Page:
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Los Angeles Scene|
by Bill Kaiser
The year started with two intriguing productions, an important solo show, a national tour, and the Los Angeles premiere of a hit Broadway musical.
“The Bacchae” is a superb adapted by Allain Rochel of the Greek tragedy by Euripides. It has relevance to our own warring nation, and the hedonism of some within our own community.
The Chorus — Colbert Alembert, Todd Kubrak, Mario Simone, Ryan Spahn, and Michael Taylor Gray — are a fantastic ensemble, speaking with precision. Michael Sheppard is a playful, yet vengeful, Dionysus. Daryl Keith Roach plays Cadmus, and Bobby Reed plays Tireseas, with humor and agility. Michael Tauzin plays the faithful lover/servant Quintus earnestly, and Bob Simpson plays the priggish, intolerant King Pentheus admirably.
This is the first theater piece that the new company at The Celebration Theatre in Hollywood has completely developed, and it is a fabulous beginning. AD Michael Matthews has directed a frenzied menage of action, wit, and horror.
Another epic tragedy plays at The Kirk Douglas Theatre in Culver City. “The Dogeaters” by Jessica Hagedorn was produced in 2004 by Playwrights Arena, TDRZ Productions and SIPA (Search To Involve Philippino Americans) to acclaim. This transformed show has the monumental scope and dynamics of the original production.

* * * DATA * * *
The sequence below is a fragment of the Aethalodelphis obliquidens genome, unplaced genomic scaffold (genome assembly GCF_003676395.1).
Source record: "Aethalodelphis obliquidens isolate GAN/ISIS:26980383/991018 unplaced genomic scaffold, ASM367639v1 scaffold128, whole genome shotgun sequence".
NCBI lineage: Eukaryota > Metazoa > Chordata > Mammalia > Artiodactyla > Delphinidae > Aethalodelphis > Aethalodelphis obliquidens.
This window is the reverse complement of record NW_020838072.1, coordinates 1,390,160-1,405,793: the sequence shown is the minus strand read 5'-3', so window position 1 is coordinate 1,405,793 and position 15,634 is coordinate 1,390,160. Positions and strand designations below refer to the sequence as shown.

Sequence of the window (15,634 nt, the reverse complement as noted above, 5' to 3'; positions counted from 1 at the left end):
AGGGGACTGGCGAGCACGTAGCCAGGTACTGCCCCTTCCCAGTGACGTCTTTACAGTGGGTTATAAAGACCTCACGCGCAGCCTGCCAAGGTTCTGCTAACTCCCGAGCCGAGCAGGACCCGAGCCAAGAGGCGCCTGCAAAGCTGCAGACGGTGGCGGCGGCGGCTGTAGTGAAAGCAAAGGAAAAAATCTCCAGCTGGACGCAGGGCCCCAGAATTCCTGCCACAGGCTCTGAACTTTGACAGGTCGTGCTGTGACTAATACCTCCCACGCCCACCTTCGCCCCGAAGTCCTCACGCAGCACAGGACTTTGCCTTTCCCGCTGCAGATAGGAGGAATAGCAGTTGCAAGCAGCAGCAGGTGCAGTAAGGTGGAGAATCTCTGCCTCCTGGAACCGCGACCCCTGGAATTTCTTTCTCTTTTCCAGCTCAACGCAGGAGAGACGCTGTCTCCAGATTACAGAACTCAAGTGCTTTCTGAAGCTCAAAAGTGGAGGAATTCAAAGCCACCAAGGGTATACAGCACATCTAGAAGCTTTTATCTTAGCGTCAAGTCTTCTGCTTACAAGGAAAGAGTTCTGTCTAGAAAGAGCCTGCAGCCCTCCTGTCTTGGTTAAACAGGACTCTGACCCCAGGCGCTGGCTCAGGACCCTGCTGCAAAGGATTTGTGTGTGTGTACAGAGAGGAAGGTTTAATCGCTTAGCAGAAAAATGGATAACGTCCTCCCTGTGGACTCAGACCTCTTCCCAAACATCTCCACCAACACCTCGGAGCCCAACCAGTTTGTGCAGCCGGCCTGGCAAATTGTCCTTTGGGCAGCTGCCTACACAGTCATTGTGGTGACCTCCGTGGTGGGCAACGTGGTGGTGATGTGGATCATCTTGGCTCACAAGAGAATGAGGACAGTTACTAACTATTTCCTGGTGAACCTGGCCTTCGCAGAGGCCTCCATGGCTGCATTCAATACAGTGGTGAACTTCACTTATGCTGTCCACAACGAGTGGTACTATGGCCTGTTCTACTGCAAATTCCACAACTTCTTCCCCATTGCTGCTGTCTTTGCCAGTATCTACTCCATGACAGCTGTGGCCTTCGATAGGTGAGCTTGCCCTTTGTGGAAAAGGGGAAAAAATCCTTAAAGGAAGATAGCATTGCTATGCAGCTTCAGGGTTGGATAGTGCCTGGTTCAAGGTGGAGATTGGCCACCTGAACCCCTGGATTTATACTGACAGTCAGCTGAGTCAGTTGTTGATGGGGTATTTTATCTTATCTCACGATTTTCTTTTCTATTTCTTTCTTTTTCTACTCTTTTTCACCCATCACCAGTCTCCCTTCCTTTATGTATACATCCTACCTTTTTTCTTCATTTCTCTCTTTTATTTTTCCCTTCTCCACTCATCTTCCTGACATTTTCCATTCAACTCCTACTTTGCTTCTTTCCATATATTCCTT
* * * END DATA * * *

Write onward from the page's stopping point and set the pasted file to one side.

It is a novella, a drama, with many interlocking stories, adeptly directed by Jon Lawrence Rivera. The entire ensemble, of what seems like a cast of hundreds, is marvelous: from Joey Sands, the gay hustler poignantly played by Ramon de Ocampo; to the wise bar owner/drag performer Perlita, deliciously portrayed by Ivan Davila; to the decadence of Werner Fassbinder, aptly done by Nick Salamone.
Other performances of note were: Esperanza Catubig as Daisy Avila, the beauty queen turned revolutionary; and Natsuko as the elegant but sinister Imelda Marcos. “The Dogeaters” blends history, culture, politics, sex and what is home through the eyes of Rio Gonzaga, splendidly played by Elizabeth Pan, who returned to her homeland from America. This is a must see production!
The solo show “Confessions of A Mormon Boy” with Steven Fales is making its West Hollywood premiere at The Coast Playhouse. The show was a hit off-Broadway telling the story of a gay man who marries, has children, is excommunicated from the Mormon church, and ends up as an escort and actor in New York City.
“Wicked,” the mega musical about the witches of Oz by Stephen Schwartz, is coming to The Pantages in Hollywood for its Los Angeles premiere in February, 2007, for an extended run.
The new national tour of Lerner and Loewe’s “Camelot” started at The La Mirada Playhouse in January, starring Michael York as Arthur. Adapted, the show downplays the role of Mordred but it is a delight to see the show again as it wends its way across the country.